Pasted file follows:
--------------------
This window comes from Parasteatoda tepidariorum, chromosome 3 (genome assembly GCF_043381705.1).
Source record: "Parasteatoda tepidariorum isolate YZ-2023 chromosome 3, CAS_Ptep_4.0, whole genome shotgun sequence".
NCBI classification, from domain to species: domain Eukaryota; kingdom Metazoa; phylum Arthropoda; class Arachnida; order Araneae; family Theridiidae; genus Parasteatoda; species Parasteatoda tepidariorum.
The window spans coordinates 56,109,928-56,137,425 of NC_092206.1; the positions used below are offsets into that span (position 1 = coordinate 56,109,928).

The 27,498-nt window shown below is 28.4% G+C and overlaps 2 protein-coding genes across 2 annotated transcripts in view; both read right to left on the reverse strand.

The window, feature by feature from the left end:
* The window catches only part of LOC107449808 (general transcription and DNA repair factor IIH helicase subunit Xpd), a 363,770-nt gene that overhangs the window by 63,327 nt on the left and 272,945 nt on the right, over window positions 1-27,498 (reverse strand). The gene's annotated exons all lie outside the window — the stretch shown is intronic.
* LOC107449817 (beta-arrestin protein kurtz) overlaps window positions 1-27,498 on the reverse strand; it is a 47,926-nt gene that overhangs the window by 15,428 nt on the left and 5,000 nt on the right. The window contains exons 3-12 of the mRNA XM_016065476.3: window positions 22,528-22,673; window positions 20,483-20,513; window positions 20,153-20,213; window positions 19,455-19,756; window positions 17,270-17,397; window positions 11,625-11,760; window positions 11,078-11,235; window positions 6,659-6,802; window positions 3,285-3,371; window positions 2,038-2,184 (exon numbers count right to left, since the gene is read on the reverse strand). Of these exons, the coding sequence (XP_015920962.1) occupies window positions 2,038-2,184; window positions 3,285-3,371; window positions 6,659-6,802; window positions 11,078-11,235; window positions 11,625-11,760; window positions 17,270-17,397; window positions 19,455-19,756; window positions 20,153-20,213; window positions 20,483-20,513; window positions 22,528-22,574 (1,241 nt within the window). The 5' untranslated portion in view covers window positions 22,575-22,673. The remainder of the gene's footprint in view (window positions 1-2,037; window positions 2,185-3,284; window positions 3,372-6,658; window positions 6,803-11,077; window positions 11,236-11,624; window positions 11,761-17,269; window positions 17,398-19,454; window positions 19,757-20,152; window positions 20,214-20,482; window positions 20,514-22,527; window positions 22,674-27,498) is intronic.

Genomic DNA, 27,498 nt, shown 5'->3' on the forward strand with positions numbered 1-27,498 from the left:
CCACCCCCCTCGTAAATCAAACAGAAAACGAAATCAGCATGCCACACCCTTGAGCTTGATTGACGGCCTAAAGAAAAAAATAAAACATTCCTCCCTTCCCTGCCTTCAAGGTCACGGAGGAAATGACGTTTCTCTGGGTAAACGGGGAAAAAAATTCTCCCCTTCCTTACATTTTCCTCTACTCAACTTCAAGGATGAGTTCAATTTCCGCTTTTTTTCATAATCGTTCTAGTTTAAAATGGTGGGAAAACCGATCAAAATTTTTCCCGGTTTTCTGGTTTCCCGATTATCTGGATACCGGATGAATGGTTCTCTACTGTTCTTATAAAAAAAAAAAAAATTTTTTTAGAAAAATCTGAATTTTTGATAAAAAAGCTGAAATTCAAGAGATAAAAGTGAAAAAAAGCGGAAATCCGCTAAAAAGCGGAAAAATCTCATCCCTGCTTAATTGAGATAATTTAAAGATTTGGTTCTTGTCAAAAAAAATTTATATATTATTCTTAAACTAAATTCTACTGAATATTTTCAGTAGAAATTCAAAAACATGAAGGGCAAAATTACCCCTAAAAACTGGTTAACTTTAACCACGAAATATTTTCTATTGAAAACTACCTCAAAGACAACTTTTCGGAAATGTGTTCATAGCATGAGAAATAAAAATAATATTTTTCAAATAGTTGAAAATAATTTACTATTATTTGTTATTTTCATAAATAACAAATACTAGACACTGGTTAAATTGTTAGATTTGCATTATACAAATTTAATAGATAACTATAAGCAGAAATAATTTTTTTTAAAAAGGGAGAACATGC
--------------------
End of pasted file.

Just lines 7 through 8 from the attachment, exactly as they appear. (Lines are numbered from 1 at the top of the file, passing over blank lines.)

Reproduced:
* The window catches only part of LOC107449808 (general transcription and DNA repair factor IIH helicase subunit Xpd), a 363,770-nt gene that overhangs the window by 63,327 nt on the left and 272,945 nt on the right, over window positions 1-27,498 (reverse strand). The gene's annotated exons all lie outside the window — the stretch shown is intronic.
* LOC107449817 (beta-arrestin protein kurtz) overlaps window positions 1-27,498 on the reverse strand; it is a 47,926-nt gene that overhangs the window by 15,428 nt on the left and 5,000 nt on the right. The window contains exons 3-12 of the mRNA XM_016065476.3: window positions 22,528-22,673; window positions 20,483-20,513; window positions 20,153-20,213; window positions 19,455-19,756; window positions 17,270-17,397; window positions 11,625-11,760; window positions 11,078-11,235; window positions 6,659-6,802; window positions 3,285-3,371; window positions 2,038-2,184 (exon numbers count right to left, since the gene is read on the reverse strand). Of these exons, the coding sequence (XP_015920962.1) occupies window positions 2,038-2,184; window positions 3,285-3,371; window positions 6,659-6,802; window positions 11,078-11,235; window positions 11,625-11,760; window positions 17,270-17,397; window positions 19,455-19,756; window positions 20,153-20,213; window positions 20,483-20,513; window positions 22,528-22,574 (1,241 nt within the window). The 5' untranslated portion in view covers window positions 22,575-22,673. The remainder of the gene's footprint in view (window positions 1-2,037; window positions 2,185-3,284; window positions 3,372-6,658; window positions 6,803-11,077; window positions 11,236-11,624; window positions 11,761-17,269; window positions 17,398-19,454; window positions 19,757-20,152; window positions 20,214-20,482; window positions 20,514-22,527; window positions 22,674-27,498) is intronic.